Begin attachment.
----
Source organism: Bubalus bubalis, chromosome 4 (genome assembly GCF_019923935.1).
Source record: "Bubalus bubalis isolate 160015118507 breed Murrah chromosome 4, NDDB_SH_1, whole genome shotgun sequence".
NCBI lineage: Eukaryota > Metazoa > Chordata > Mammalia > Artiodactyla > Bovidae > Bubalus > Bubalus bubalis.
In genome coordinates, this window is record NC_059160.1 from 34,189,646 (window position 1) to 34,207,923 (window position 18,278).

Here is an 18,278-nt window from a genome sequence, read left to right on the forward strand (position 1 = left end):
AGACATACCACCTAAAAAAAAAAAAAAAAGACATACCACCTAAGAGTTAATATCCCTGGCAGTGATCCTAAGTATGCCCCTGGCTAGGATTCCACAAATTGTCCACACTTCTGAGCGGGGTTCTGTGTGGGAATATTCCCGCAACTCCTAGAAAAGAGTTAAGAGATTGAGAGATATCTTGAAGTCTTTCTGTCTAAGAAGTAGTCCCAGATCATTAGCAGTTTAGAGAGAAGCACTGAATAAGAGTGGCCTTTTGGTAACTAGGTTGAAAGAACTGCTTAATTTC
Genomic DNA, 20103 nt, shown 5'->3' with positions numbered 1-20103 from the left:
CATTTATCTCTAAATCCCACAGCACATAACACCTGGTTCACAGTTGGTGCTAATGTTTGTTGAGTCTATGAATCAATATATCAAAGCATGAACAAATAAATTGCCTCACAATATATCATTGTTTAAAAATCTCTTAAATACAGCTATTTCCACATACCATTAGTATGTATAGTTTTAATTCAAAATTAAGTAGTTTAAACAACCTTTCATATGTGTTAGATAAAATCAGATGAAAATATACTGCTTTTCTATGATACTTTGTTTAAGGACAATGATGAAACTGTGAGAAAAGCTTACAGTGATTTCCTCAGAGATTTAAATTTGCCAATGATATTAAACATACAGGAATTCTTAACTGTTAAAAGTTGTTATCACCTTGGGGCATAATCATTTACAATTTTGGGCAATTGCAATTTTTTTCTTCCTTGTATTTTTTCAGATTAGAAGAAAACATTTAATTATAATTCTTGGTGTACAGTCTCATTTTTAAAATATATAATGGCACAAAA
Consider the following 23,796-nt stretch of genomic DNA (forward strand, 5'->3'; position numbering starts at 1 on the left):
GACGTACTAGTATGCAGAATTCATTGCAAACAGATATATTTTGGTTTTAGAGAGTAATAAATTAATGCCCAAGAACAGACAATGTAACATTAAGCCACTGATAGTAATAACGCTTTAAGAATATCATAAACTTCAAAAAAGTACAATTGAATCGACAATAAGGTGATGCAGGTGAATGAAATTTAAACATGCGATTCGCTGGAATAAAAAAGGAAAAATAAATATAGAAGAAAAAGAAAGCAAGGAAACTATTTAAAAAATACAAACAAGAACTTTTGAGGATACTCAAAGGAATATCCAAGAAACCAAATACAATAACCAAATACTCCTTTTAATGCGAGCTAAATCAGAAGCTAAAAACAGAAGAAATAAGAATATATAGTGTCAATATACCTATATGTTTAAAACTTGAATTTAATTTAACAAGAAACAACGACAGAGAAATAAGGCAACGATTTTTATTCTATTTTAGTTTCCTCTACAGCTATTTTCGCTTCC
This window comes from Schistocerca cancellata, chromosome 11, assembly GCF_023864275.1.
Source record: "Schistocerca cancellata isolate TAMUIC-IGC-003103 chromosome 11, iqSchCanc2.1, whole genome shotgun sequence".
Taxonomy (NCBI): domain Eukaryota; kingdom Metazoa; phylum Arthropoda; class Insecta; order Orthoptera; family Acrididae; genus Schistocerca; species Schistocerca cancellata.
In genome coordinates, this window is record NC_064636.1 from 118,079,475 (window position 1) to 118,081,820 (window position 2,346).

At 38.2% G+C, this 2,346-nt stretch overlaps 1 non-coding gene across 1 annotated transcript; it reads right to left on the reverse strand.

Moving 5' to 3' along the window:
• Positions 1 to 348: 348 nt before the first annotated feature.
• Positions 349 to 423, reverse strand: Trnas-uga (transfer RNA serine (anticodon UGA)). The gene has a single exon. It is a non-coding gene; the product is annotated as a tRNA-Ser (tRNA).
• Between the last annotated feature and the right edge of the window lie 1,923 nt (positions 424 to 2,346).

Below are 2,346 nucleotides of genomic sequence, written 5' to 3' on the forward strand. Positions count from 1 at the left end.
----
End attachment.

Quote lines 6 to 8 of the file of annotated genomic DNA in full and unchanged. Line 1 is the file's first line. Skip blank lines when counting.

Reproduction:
AGACATACCACCTAAAAAAAAAAAAAAAAGACATACCACCTAAGAGTTAATATCCCTGGCAGTGATCCTAAGTATGCCCCTGGCTAGGATTCCACAAATTGTCCACACTTCTGAGCGGGGTTCTGTGTGGGAATATTCCCGCAACTCCTAGAAAAGAGTTAAGAGATTGAGAGATATCTTGAAGTCTTTCTGTCTAAGAAGTAGTCCCAGATCATTAGCAGTTTAGAGAGAAGCACTGAATAAGAGTGGCCTTTTGGTAACTAGGTTGAAAGAACTGCTTAATTTC
Genomic DNA, 20103 nt, shown 5'->3' with positions numbered 1-20103 from the left:
CATTTATCTCTAAATCCCACAGCACATAACACCTGGTTCACAGTTGGTGCTAATGTTTGTTGAGTCTATGAATCAATATATCAAAGCATGAACAAATAAATTGCCTCACAATATATCATTGTTTAAAAATCTCTTAAATACAGCTATTTCCACATACCATTAGTATGTATAGTTTTAATTCAAAATTAAGTAGTTTAAACAACCTTTCATATGTGTTAGATAAAATCAGATGAAAATATACTGCTTTTCTATGATACTTTGTTTAAGGACAATGATGAAACTGTGAGAAAAGCTTACAGTGATTTCCTCAGAGATTTAAATTTGCCAATGATATTAAACATACAGGAATTCTTAACTGTTAAAAGTTGTTATCACCTTGGGGCATAATCATTTACAATTTTGGGCAATTGCAATTTTTTTCTTCCTTGTATTTTTTCAGATTAGAAGAAAACATTTAATTATAATTCTTGGTGTACAGTCTCATTTTTAAAATATATAATGGCACAAAA